It's real that opponents of Donald Trump have been referencing impeachment since even before the president took office.

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From the day he became president, the same opponents trumpeted corruption and collusion with the Russians in election interference in 2016. The Russia story was at the heart continuing impeachment talk.

Three years into his presidency, the investigation of said Russian meddling produced no conclusive evidence that Trump was at the heart of any plot regarding the election outcome. The impeachment crowd had to find a new reason.

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Enter Trump's phone call to the Ukranian leader in which he requests that Ukraine probe former Vice President Joe Biden's role in that country -- a request anchored in Biden's son's lucrative dealings with a Ukranian oil company.

Swiftly, Democratic leadership increasingly under pressure from liberals in Congress decided to shift course and call for an impeachment inquiry. With scarcely a mention of any of the dozens of other accusations they have leveled against Trump over time, the Democrats led by House Speaker Nancy Pelosi stated they would move ahead with the inquiry based almost exclusively on Trump seeking a prid pro quo, with a foreign power investigating his political rival in return for American military aid.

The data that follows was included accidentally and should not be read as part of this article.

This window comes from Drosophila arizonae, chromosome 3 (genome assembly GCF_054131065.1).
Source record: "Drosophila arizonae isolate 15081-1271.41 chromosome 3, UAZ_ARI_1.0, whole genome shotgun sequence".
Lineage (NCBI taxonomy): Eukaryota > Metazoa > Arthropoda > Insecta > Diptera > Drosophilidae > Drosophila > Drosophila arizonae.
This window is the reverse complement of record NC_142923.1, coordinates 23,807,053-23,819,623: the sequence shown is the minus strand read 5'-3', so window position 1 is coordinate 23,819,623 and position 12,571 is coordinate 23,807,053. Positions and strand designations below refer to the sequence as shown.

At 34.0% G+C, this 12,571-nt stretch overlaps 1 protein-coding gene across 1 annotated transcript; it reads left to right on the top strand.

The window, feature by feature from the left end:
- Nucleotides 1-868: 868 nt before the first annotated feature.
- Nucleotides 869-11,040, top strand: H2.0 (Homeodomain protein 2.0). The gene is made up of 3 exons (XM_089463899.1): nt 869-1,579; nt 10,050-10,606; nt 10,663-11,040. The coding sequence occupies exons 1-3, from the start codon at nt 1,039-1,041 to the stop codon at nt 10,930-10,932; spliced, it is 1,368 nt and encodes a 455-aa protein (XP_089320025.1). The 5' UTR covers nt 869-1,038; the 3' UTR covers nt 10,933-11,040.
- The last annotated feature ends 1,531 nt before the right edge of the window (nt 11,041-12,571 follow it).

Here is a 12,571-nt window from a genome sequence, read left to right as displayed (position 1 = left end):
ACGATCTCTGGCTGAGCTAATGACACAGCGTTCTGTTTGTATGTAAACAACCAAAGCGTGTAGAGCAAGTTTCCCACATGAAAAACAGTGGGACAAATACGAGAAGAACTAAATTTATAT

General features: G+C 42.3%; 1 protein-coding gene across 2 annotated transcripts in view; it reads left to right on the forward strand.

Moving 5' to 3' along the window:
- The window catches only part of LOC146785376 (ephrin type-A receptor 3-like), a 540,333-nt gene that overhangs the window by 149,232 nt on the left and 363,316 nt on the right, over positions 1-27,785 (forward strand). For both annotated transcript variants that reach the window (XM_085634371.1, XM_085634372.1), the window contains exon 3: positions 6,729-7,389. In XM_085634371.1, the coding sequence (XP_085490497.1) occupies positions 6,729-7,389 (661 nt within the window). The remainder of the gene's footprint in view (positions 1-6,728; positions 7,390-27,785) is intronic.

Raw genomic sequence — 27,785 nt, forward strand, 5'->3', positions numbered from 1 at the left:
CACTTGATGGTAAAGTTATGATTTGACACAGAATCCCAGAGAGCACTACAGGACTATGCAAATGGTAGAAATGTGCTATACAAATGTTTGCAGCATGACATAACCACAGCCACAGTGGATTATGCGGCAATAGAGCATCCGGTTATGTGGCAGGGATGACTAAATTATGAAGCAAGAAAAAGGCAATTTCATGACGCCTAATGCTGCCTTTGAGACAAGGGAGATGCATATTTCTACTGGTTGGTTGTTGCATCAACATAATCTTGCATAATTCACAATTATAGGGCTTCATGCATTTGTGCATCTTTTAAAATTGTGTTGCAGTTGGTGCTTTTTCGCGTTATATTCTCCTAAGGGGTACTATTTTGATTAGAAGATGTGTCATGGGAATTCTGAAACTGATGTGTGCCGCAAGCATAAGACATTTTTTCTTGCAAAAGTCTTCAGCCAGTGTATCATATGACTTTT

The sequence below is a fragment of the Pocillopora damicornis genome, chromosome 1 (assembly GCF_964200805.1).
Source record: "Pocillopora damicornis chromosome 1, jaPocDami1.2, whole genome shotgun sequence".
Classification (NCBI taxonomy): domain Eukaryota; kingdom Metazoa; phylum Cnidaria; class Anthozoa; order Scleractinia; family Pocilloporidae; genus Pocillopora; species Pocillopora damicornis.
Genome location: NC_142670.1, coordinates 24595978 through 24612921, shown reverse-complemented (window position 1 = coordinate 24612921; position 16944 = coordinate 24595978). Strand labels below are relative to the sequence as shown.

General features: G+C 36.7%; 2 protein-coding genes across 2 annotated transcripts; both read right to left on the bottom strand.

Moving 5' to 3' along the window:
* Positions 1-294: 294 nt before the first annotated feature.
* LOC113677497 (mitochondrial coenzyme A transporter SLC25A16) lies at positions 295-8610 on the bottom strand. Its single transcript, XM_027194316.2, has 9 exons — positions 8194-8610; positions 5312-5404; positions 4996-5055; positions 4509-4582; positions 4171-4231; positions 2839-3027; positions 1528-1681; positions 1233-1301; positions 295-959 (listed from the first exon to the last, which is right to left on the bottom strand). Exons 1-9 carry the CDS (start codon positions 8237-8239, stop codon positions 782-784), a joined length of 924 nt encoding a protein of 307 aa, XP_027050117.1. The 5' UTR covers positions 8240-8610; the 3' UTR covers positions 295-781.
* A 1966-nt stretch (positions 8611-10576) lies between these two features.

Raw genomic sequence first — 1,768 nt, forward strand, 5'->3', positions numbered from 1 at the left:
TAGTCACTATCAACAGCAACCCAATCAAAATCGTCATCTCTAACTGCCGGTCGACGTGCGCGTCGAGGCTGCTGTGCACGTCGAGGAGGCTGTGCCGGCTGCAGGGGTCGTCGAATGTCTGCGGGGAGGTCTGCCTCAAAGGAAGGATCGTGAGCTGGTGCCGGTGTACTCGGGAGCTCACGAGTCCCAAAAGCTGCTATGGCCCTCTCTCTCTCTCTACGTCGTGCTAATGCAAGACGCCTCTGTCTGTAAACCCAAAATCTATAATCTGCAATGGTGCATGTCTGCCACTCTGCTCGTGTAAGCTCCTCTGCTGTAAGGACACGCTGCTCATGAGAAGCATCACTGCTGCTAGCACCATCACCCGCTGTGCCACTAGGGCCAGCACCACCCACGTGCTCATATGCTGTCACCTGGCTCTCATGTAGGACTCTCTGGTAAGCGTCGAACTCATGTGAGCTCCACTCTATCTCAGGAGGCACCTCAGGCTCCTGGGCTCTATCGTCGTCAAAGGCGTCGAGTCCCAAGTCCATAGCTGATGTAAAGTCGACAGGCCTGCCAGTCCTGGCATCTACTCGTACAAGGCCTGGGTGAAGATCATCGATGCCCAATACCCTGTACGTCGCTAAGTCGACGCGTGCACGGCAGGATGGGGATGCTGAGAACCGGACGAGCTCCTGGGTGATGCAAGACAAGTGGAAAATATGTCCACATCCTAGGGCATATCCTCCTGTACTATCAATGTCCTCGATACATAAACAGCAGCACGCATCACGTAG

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Now the president and country are embroiled in an increasingly divisive examination of impeachment through House Democrats seeking information and testimony on a daily basis.

With the 2020 presidential campaign underway in earnest, Democrats express public confidence that the process is the right thing to do though they know impeachment is a political process that will not end with the Republican U.S. Senate voting to oust Trump.

They should have learned from the impeachment of Democratic President Bill Clinton in the 1990s. In a totally partisan process, Republicans pushed ahead with impeachment and a trial in the U.S. Senate, which refused to expel the president. Through it all, Clinton became more popular as a majority of Americans believed that while he lied about a sexual affair, such was not sufficient to oust him from office.

Democrats now are amid an equally partisan process, running the risk that it will backfire on them politically in 2020, when Trump could well be re-elected.

They contend the impeachment "inquiry" is their duty to the Constitution. Yet Pelosi refuses to put the House on the record with a vote on continuing the process. That's because of the risk that Democrats in vulnerable districts could suffer with the same type of backlash for Trump that benefitted Clinton two decades ago.

If impeachment is indeed the right thing to do and not just a politically partisan exercise, let those in favor stand up and be counted. The House should take a vote – now.

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